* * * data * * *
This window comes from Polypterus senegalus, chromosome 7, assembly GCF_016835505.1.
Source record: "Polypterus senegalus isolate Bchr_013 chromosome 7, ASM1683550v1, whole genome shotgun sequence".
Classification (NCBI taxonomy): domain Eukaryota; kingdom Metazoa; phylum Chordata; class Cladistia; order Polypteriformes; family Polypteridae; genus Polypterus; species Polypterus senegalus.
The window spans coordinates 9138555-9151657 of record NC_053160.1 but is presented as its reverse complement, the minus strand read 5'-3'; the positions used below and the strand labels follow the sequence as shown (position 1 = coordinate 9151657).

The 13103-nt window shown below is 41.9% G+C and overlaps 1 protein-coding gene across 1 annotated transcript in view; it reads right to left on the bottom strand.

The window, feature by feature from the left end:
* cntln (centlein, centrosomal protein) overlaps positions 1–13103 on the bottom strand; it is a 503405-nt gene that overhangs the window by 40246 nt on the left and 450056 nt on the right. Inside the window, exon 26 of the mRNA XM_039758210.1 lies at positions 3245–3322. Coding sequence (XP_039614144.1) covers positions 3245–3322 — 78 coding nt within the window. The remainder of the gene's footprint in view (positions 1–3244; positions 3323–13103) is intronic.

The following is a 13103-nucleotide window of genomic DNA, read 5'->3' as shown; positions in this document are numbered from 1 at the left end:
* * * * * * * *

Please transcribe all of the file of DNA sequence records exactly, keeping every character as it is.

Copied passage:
This window comes from Polypterus senegalus, chromosome 7, assembly GCF_016835505.1.
Source record: "Polypterus senegalus isolate Bchr_013 chromosome 7, ASM1683550v1, whole genome shotgun sequence".
Classification (NCBI taxonomy): domain Eukaryota; kingdom Metazoa; phylum Chordata; class Cladistia; order Polypteriformes; family Polypteridae; genus Polypterus; species Polypterus senegalus.
The window spans coordinates 9138555-9151657 of record NC_053160.1 but is presented as its reverse complement, the minus strand read 5'-3'; the positions used below and the strand labels follow the sequence as shown (position 1 = coordinate 9151657).

The 13103-nt window shown below is 41.9% G+C and overlaps 1 protein-coding gene across 1 annotated transcript in view; it reads right to left on the bottom strand.

The window, feature by feature from the left end:
* cntln (centlein, centrosomal protein) overlaps positions 1–13103 on the bottom strand; it is a 503405-nt gene that overhangs the window by 40246 nt on the left and 450056 nt on the right. Inside the window, exon 26 of the mRNA XM_039758210.1 lies at positions 3245–3322. Coding sequence (XP_039614144.1) covers positions 3245–3322 — 78 coding nt within the window. The remainder of the gene's footprint in view (positions 1–3244; positions 3323–13103) is intronic.

The following is a 13103-nucleotide window of genomic DNA, read 5'->3' as shown; positions in this document are numbered from 1 at the left end: